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Broncos can prove they have learned from playoff letdowns

ENGLEWOOD, Colo. -- Almost from the moment the Denver Broncos gathered for their first offseason workout in April, they said they had learned their lesson. The Broncos said they understood the opportunity left behind last January in a 24-13 loss to the Indianapolis Colts.

“Those games get you through the offseason stuff, your workouts and all that,’’ Broncos linebacker Von Miller said. “Guys remember what happened, no doubt, but this was a new season, a new locker room, new coaches. This team can do its own thing.’’

That it can. The Broncos have six days until they face the Pittsburgh Steelers in an AFC divisional round at Sports Authority Field at Mile High.

They arrive in the divisional round in much the same fashion as a year ago. They are a 12-win team that won its division to earn a coveted week off. They said all the right things about what they learned from playoff disappointment.

In each of the past four seasons, the Broncos have won at least 12 games and a division title. Three times in the past three seasons, they have also been bounced from the playoffs because they didn’t play their best in the biggest moments.

That includes two one-and-done appearances in the divisional round: an overtime loss to the Baltimore Ravens to close the 2012 season and January’s football sleepwalk against the Colts, in which the Broncos’ only touchdown came on their opening drive. Throw a 35-point Super Bowl loss on the pile -- the Broncos never matched the Seattle Seahawks’ drive or focus during the week or in the game -- and that is quite the resume of lackluster performances in win-or-go-home scenarios.

“You have to be all in,’’ Broncos linebacker Brandon Marshall said. “For these few weeks, or whatever the case may be, and the days leading up to it, you have to be all in. I think you have to sacrifice whatever time you have and anything that you may want to do or time that you may have -- the free time -- you have to apply it towards football to be able to try and get that ring. I think it’s so huge. Not many players can say, ‘I have a Super Bowl ring.'"

The Broncos have said these things before, but this time, their offseason work centered on trying to change the look of their final game of the season.

That’s why coach John Fox and the team “mutually parted ways’’ the day after the loss to the Colts. It’s why executive vice president of football operations/general manager John Elway hired his former football roommate, his former offensive coordinator and long-time friend Gary Kubiak as coach. Elway said Kubiak “knows what it takes." Kubiak has three Super Bowl rings as an assistant coach: one with the San Francisco 49ers and two with the Broncos.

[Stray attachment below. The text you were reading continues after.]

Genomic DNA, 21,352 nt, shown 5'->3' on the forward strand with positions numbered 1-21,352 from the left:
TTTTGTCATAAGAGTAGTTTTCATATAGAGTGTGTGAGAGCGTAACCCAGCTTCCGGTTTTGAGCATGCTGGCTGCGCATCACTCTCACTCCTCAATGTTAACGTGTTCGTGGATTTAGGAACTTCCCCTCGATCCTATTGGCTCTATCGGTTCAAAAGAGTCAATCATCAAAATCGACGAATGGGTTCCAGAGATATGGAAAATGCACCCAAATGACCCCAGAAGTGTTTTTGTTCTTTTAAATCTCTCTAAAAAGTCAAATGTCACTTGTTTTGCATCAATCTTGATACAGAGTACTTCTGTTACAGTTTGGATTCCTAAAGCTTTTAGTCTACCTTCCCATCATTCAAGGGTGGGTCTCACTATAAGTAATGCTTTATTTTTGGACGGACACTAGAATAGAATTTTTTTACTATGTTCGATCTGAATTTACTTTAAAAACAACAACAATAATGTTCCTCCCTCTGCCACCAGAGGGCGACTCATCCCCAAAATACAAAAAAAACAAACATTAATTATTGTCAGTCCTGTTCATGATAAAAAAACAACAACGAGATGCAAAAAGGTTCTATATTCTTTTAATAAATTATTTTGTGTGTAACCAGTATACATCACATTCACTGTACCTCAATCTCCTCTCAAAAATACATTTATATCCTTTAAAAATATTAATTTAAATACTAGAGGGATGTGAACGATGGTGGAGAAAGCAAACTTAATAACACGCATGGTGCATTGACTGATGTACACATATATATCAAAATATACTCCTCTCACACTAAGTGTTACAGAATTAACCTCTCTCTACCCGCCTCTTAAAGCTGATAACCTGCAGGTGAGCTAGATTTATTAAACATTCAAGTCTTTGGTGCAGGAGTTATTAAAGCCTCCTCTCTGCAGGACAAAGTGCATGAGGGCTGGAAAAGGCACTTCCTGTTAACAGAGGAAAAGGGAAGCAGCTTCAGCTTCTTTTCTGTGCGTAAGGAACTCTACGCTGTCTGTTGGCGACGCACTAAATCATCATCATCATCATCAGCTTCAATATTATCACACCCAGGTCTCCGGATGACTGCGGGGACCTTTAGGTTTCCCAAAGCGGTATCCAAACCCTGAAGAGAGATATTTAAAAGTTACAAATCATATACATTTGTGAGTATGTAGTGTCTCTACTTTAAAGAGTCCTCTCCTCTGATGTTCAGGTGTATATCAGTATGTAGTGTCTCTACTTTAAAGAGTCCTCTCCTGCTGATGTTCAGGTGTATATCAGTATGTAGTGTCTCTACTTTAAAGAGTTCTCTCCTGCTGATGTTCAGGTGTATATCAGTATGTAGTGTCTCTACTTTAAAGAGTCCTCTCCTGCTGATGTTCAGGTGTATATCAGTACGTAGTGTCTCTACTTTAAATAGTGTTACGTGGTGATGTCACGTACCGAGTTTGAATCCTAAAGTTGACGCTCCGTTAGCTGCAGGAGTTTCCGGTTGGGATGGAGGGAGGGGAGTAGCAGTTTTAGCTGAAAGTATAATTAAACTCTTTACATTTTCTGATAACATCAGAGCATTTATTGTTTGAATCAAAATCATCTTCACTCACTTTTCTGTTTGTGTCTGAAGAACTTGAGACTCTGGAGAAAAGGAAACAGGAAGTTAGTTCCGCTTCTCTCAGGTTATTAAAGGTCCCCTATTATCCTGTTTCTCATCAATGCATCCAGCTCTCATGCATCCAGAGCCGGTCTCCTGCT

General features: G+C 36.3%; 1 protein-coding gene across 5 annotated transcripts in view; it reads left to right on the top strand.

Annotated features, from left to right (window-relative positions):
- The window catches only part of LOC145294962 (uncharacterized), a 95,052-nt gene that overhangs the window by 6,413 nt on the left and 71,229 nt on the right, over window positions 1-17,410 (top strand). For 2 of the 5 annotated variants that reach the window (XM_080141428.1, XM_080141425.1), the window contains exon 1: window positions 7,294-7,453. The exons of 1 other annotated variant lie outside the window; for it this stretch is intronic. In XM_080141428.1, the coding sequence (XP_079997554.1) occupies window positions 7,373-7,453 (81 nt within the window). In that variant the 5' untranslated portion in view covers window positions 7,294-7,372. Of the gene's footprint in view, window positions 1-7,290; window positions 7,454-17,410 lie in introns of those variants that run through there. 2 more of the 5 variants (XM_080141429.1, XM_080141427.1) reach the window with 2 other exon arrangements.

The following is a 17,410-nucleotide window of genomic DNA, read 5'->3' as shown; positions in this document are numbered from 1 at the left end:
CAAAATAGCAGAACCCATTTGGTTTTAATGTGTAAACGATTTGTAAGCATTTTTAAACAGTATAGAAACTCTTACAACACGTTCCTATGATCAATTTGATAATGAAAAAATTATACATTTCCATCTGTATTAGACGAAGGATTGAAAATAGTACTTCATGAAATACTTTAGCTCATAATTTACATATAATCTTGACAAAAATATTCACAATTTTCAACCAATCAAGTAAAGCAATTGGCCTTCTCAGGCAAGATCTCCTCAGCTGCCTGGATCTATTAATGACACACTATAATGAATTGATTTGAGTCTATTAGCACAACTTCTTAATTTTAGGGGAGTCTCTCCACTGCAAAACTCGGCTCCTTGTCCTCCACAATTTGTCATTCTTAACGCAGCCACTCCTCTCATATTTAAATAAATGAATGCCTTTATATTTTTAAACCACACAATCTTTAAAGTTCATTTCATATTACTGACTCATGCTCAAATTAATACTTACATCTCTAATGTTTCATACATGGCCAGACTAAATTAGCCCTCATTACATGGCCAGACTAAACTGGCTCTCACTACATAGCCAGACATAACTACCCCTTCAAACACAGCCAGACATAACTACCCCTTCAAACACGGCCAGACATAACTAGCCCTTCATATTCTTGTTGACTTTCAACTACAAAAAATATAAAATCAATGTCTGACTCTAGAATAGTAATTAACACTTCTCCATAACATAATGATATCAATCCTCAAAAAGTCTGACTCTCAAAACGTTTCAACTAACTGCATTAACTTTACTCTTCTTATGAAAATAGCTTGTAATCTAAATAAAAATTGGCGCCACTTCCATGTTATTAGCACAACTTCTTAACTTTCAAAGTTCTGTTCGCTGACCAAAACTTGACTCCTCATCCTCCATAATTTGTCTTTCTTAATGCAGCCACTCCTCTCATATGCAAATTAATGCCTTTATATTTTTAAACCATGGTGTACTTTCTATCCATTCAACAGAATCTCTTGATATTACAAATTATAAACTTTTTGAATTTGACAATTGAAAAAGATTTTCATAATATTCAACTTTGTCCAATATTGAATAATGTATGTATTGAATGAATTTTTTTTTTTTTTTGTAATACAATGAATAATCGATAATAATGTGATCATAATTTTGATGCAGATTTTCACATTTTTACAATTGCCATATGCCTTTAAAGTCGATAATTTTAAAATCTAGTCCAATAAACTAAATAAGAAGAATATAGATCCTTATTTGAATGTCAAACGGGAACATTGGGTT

That's why, after a question about why he would replace a coach such as Fox, who had won four consecutive division titles, Elway used the sum-it-up phrase “kicking and screaming.’’ Losing the last game of the season shouldn’t look inevitable during that game. That emotional checkout shouldn’t happen.

Linebacker Danny Trevathan, who was the Broncos' leading tackler, was not on the field for last season's loss because he was on injured reserve. He believes he and the rest of the Broncos learned from the Super Bowl blowout and last season's stumble.

“Right now, I just feel like I can handle it a little bit more,’’ Trevathan said. “It’s just a whole bunch of things that add up to make me a better person -- calm and knowing how to handle this thing. Anybody that comes through here is going to have a problem.”

The Broncos have wrestled wins out of difficult circumstances for much of this season. They defeated five teams who made this year’s playoff field, went 9-3 in games decided by seven or fewer points and won three times in overtime. Kubiak was asked this past week what he believes is the difference between a team that doesn’t make the most of the moment and one that does.

“Leadership. To me, it’s about leadership," he said. "We’ve got a lot of guys on this football team that have been in a lot of playoff games. They know and they understand what’s at stake.

"Also, I think, staying in the moment. People want to talk about, 'What if this, what if that?' You can’t get -- you stay in the moment of your practice. Let’s work good, let’s go do the things we do best and get ready to play, understanding that the season is one week long if you don’t take care of your business.’’